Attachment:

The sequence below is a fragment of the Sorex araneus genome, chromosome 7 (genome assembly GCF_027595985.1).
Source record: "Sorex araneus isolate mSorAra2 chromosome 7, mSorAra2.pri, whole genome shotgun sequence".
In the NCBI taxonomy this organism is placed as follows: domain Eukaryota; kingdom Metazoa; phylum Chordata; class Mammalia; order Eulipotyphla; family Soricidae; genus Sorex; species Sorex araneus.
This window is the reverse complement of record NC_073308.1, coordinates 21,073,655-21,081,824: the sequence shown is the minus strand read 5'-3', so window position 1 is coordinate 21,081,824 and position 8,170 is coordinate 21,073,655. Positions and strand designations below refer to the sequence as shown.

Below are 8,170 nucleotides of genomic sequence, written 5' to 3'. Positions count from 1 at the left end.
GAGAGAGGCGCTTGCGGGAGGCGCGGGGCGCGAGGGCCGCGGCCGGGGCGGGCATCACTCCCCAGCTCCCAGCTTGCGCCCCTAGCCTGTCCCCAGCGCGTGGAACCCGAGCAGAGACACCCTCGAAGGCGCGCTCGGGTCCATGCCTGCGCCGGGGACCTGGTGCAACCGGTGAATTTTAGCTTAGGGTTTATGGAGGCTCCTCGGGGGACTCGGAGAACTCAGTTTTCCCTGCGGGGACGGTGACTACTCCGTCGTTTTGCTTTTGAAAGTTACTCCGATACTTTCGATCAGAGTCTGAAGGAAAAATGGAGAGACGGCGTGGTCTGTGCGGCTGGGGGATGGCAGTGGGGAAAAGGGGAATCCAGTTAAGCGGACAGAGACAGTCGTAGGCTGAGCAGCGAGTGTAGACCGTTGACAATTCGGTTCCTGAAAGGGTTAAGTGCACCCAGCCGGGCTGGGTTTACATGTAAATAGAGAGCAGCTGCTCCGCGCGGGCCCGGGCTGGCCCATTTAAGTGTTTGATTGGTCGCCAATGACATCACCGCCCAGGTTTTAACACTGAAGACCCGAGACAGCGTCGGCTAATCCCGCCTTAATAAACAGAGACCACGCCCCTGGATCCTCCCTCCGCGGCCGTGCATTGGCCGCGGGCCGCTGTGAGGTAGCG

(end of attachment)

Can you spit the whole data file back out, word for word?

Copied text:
The sequence below is a fragment of the Sorex araneus genome, chromosome 7 (genome assembly GCF_027595985.1).
Source record: "Sorex araneus isolate mSorAra2 chromosome 7, mSorAra2.pri, whole genome shotgun sequence".
In the NCBI taxonomy this organism is placed as follows: domain Eukaryota; kingdom Metazoa; phylum Chordata; class Mammalia; order Eulipotyphla; family Soricidae; genus Sorex; species Sorex araneus.
This window is the reverse complement of record NC_073308.1, coordinates 21,073,655-21,081,824: the sequence shown is the minus strand read 5'-3', so window position 1 is coordinate 21,081,824 and position 8,170 is coordinate 21,073,655. Positions and strand designations below refer to the sequence as shown.

Below are 8,170 nucleotides of genomic sequence, written 5' to 3'. Positions count from 1 at the left end.
GAGAGAGGCGCTTGCGGGAGGCGCGGGGCGCGAGGGCCGCGGCCGGGGCGGGCATCACTCCCCAGCTCCCAGCTTGCGCCCCTAGCCTGTCCCCAGCGCGTGGAACCCGAGCAGAGACACCCTCGAAGGCGCGCTCGGGTCCATGCCTGCGCCGGGGACCTGGTGCAACCGGTGAATTTTAGCTTAGGGTTTATGGAGGCTCCTCGGGGGACTCGGAGAACTCAGTTTTCCCTGCGGGGACGGTGACTACTCCGTCGTTTTGCTTTTGAAAGTTACTCCGATACTTTCGATCAGAGTCTGAAGGAAAAATGGAGAGACGGCGTGGTCTGTGCGGCTGGGGGATGGCAGTGGGGAAAAGGGGAATCCAGTTAAGCGGACAGAGACAGTCGTAGGCTGAGCAGCGAGTGTAGACCGTTGACAATTCGGTTCCTGAAAGGGTTAAGTGCACCCAGCCGGGCTGGGTTTACATGTAAATAGAGAGCAGCTGCTCCGCGCGGGCCCGGGCTGGCCCATTTAAGTGTTTGATTGGTCGCCAATGACATCACCGCCCAGGTTTTAACACTGAAGACCCGAGACAGCGTCGGCTAATCCCGCCTTAATAAACAGAGACCACGCCCCTGGATCCTCCCTCCGCGGCCGTGCATTGGCCGCGGGCCGCTGTGAGGTAGCG